In an era when worst-case thinking has displaced any kind of open-minded approach to the future, it is not surprising that popular culture is awash with the themes and symbols of planetary catastrophe and of a depraved humanity.
In public life, there is now a studied casualness to proclamations about ‘the end of the world’ and the ‘final days of humanity’. In comparison to this contemporary misanthropic loathing for the legacy of human achievement, nineteenth-century and interwar manifestations of cultural pessimism appear almost as celebrations of the future.
When we go to the cinema these days, we are invited to wallow in the spectacle of the destruction of the world. You don’t need to have a sophisticated grasp of contemporary aesthetic forms, or even to have seen the film, to recognise that ‘The Day After Tomorrow’ is likely to be one that is inhospitable to human beings. It is becoming difficult to work out if film directors prefer to cast human beings as zombies or regard zombies as people… either way, scenes of mindless, predatory humans wreaking havoc on their communities and their environment are now presented as the brave new edgy and agenda-setting face of modern cinema.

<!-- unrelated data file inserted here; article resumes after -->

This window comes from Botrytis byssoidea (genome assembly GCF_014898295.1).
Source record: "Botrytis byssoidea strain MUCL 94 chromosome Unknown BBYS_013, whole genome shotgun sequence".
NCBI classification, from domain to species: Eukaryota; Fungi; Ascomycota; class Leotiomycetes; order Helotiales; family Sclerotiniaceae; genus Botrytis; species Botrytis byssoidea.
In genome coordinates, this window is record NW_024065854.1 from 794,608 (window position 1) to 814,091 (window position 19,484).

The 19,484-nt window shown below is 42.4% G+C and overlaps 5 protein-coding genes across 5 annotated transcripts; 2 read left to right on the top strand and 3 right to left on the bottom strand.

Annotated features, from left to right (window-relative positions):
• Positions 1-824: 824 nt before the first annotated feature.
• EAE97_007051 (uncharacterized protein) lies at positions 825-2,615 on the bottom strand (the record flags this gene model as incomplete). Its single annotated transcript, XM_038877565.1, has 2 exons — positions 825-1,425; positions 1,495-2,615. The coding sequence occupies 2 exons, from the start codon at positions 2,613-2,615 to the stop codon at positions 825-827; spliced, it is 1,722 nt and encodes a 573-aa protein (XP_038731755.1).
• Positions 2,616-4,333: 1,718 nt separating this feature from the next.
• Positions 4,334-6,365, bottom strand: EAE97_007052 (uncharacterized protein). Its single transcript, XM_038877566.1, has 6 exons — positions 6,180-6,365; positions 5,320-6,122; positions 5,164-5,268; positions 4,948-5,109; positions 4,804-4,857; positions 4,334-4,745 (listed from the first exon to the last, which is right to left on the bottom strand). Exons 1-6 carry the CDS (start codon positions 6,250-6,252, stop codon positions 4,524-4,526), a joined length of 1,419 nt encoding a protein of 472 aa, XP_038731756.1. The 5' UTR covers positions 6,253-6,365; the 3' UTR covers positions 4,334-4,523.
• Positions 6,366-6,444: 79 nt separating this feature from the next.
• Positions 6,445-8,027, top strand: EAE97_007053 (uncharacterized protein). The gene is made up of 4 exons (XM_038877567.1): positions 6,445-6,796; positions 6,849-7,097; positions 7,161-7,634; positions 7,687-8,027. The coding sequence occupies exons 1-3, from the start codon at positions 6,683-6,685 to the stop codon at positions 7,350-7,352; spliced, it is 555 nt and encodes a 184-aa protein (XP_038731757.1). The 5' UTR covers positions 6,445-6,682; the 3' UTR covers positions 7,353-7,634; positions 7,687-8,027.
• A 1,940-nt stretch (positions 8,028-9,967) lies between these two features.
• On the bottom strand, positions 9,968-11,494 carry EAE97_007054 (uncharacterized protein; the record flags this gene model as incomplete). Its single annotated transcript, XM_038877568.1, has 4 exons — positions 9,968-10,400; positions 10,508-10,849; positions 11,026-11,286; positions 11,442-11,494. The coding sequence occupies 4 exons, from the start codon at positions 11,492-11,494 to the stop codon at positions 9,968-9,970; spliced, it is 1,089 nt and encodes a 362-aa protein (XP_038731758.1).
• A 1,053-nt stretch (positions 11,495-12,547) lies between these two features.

So I wasn’t surprised when, last summer, a Spanish journalist asked if he could interview me on the current appetite for frightening end-of the-world movies. After mentioning the cruel future depicted in The Book of Eli, the ruined world portrayed in 9, and human life being haunted by a deathly virus in The Carriers, he added ‘and of course Cormac McCarthy’s post-apocalyptic The Road’.
Until he mentioned The Road we were in full agreement about decrying the widespread nihilistic aesthetic which manipulates, in a very one-dimensional way, people’s anxiety towards the future. However, I felt that The Road could not be dismissed as simply a product of today’s dehumanised scaremongering project that masquerades as an exciting public service designed to ‘raise awareness’ about humanity’s behaviour. My interviewer was taken aback when I said that, although I knew nothing about the film (then in production), I considered McCarthy’s Pulitzer Prize-winning novel as something of a twenty-first-century literary masterpiece.
Outwardly McCarthy’s novel, which has been described as dark, frightening, scary, depressing, heartbreaking and even apocalyptic, resonates with the culture of fear that dominates the Western imagination. I have to confess that before I read The Road, I had convinced myself that I would probably hate it. I am usually turned off by works of fiction that are loved and celebrated by our cultural elites. The Road is said to be one of Oprah Winfrey’s favourite books. And the fashionable scaremonger George Monbiot described it as ‘the most important environmental book ever written’ (1).